Just turned on Channel 4 News which seemed to be covering trials, the length of them and if juries can understand their complex nature. As soon as I had turned the television on, it was covering the fact that a trial had to be postponed for a day because a member of the jury’s hearing aid broke. Does anyone know any further details about this?
Whilst hearing aids are acceptable over here (without communication support), having communication support is not. It becomes the 13th person issue, within the deliberation room. It seems rather bizarre that a juror functioning with a hearing aid alone (after all, it does not replace natural hearing) is safer or indeed more legal than one who is relying on communication via a third party.
Extracted from the Crown Prosecution Service website …
A witness who is deaf or hard of hearing may require the services of a qualified Sign Language Interpreter or, for those who do not know or use sign language, a Lipspeaker in order to give their evidence at court. Only registered Sign Language Interpreters or Lipspeakers should be used. The Council for the advancement of Communication with Deaf people (CACDP) is the national examining and registration body for sign language interpreters and details of qualified Sign Language Interpreters and Lipspeakers appear in the CACDP Directory. (See Annex A)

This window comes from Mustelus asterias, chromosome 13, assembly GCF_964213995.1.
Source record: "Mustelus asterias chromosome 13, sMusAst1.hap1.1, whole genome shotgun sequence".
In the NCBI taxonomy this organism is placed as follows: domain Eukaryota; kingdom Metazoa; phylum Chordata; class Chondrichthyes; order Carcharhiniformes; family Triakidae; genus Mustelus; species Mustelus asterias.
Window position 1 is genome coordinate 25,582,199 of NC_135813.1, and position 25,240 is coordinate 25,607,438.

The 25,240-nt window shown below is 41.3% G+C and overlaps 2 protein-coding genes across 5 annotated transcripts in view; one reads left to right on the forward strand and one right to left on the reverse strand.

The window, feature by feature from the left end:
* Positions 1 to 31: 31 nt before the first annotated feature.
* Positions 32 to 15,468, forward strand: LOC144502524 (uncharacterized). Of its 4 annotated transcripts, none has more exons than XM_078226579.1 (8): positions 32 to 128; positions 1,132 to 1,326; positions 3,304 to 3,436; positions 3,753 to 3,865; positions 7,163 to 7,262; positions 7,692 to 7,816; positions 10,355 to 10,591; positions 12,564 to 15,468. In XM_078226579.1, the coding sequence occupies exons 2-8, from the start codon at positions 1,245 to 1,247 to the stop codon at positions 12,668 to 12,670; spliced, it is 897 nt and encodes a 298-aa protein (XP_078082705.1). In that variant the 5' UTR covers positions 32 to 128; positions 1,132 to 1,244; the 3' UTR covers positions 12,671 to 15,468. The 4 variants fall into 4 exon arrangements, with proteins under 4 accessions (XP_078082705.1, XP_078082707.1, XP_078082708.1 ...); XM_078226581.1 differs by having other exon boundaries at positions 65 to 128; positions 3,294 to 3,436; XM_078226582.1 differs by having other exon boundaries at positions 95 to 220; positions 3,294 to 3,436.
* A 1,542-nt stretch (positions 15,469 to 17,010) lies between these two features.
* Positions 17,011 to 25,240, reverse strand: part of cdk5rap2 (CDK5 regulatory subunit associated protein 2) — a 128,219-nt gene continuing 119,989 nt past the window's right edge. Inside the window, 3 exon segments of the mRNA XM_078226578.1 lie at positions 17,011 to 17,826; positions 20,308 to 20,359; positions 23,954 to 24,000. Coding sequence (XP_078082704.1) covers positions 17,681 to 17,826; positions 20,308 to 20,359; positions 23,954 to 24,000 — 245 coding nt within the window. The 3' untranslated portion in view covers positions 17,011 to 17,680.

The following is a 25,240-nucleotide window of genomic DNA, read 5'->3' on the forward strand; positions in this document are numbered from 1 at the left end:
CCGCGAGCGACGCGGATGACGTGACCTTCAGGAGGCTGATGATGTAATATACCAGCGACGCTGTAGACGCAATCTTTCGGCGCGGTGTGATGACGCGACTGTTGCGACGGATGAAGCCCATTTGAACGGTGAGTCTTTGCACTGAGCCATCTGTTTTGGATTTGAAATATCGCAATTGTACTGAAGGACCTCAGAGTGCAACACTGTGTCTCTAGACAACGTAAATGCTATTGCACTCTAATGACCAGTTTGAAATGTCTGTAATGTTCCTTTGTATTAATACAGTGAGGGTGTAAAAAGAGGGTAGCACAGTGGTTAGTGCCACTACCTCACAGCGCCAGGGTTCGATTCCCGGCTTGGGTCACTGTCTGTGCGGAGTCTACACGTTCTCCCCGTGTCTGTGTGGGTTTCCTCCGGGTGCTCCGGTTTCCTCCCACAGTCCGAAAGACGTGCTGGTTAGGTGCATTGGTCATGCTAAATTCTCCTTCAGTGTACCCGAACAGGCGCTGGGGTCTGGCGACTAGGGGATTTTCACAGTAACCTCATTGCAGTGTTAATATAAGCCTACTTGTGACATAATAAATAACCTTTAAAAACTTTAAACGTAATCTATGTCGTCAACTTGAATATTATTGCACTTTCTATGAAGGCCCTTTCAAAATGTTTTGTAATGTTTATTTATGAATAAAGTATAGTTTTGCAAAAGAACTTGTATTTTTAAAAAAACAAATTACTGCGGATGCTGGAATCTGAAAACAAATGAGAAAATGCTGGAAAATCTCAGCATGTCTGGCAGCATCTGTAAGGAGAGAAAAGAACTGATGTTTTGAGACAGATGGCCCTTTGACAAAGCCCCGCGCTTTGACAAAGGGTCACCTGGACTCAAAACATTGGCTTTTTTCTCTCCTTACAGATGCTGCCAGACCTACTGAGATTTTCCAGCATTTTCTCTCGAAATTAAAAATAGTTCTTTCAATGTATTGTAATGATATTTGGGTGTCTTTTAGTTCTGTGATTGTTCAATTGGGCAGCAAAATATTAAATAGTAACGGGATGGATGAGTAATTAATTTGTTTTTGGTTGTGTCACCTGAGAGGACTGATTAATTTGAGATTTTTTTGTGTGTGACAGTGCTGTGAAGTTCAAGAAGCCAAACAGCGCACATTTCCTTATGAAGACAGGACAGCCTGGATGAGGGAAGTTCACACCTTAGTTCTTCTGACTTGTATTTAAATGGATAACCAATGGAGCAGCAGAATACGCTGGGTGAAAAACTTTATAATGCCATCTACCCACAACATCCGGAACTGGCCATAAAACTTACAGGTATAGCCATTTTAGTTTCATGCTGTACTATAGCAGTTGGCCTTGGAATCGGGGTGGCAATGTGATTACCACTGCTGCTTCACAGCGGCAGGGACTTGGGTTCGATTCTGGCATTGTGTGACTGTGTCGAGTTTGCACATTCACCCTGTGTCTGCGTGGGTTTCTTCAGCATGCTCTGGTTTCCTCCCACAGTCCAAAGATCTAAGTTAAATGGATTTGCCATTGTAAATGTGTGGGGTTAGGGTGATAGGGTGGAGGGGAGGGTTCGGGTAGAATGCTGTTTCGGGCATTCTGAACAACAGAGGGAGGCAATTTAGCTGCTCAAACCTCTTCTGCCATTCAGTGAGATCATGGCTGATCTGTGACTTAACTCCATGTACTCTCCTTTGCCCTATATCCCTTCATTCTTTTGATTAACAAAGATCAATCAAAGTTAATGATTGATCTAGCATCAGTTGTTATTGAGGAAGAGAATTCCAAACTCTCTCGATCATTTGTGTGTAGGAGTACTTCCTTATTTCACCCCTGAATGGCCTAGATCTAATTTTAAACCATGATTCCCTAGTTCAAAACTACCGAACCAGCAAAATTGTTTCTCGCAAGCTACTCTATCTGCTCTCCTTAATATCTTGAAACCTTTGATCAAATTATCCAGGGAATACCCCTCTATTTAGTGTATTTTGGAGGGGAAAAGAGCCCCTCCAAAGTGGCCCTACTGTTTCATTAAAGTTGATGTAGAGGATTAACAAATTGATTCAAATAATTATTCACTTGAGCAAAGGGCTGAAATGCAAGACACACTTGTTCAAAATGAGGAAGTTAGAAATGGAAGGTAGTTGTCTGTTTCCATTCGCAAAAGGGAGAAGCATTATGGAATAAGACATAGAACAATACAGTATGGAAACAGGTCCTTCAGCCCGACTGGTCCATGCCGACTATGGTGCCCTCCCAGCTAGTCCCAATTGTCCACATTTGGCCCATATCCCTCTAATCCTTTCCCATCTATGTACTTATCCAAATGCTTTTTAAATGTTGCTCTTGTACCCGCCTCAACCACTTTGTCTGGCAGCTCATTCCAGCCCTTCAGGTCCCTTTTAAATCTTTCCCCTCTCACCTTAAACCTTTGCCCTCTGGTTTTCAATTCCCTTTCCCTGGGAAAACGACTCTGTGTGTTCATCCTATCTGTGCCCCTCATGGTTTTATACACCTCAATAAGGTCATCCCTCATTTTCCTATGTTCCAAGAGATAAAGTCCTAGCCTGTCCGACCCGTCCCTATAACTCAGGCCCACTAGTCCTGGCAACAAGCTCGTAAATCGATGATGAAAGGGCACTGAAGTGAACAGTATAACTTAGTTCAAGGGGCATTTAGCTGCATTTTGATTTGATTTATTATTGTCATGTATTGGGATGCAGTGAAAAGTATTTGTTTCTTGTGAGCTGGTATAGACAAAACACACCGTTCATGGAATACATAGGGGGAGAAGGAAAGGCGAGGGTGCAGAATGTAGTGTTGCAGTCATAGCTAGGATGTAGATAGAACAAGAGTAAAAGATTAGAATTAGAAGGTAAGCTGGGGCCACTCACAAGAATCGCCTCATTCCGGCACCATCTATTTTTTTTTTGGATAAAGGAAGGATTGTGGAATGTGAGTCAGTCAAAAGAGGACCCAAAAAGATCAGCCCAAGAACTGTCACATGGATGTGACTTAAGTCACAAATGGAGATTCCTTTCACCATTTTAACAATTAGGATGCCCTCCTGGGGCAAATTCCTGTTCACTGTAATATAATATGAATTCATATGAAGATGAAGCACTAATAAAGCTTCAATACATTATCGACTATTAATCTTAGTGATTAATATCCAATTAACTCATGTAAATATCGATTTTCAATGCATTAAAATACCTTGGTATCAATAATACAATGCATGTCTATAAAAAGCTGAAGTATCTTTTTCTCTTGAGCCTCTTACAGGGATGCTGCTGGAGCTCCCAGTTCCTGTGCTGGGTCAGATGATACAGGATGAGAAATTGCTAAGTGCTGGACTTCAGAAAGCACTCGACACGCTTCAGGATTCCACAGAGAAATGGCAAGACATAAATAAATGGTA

The true record of the original statement of a witness or defendant who uses sign language is a video recording, not the interpreter’s written or oral version of what they say the defendant or witness conveyed. See R v Raynor (Times Law Reports 19.09.00) and Regina v Govenor of Brixton Prison and Another Ex Parte Safi (Times Law Reports 24.01.01) (See also ECHR Manual of Guidance Chapter16.8C)
The Crown Prosecution Service.